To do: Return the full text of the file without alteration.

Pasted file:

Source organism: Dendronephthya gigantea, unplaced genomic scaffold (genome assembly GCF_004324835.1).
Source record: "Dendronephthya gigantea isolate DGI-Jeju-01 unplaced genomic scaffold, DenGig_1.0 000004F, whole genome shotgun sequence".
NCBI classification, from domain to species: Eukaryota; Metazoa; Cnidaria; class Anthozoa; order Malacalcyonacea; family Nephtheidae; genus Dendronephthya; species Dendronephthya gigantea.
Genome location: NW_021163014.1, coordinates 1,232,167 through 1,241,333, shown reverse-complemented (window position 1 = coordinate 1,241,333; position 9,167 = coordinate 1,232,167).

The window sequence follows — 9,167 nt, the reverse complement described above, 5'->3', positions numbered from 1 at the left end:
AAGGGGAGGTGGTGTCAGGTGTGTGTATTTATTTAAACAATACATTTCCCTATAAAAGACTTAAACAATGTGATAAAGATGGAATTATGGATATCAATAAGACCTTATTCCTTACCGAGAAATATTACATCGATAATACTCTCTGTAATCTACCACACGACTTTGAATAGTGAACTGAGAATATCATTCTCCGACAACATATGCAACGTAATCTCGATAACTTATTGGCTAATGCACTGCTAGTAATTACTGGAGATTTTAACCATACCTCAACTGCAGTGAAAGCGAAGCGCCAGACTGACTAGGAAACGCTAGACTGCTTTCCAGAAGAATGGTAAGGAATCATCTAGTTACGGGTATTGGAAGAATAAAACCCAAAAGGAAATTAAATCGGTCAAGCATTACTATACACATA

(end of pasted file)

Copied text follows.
Source organism: Dendronephthya gigantea, unplaced genomic scaffold (genome assembly GCF_004324835.1).
Source record: "Dendronephthya gigantea isolate DGI-Jeju-01 unplaced genomic scaffold, DenGig_1.0 000004F, whole genome shotgun sequence".
NCBI classification, from domain to species: Eukaryota; Metazoa; Cnidaria; class Anthozoa; order Malacalcyonacea; family Nephtheidae; genus Dendronephthya; species Dendronephthya gigantea.
Genome location: NW_021163014.1, coordinates 1,232,167 through 1,241,333, shown reverse-complemented (window position 1 = coordinate 1,241,333; position 9,167 = coordinate 1,232,167).

The window sequence follows — 9,167 nt, the reverse complement described above, 5'->3', positions numbered from 1 at the left end:
AAGGGGAGGTGGTGTCAGGTGTGTGTATTTATTTAAACAATACATTTCCCTATAAAAGACTTAAACAATGTGATAAAGATGGAATTATGGATATCAATAAGACCTTATTCCTTACCGAGAAATATTACATCGATAATACTCTCTGTAATCTACCACACGACTTTGAATAGTGAACTGAGAATATCATTCTCCGACAACATATGCAACGTAATCTCGATAACTTATTGGCTAATGCACTGCTAGTAATTACTGGAGATTTTAACCATACCTCAACTGCAGTGAAAGCGAAGCGCCAGACTGACTAGGAAACGCTAGACTGCTTTCCAGAAGAATGGTAAGGAATCATCTAGTTACGGGTATTGGAAGAATAAAACCCAAAAGGAAATTAAATCGGTCAAGCATTACTATACACATA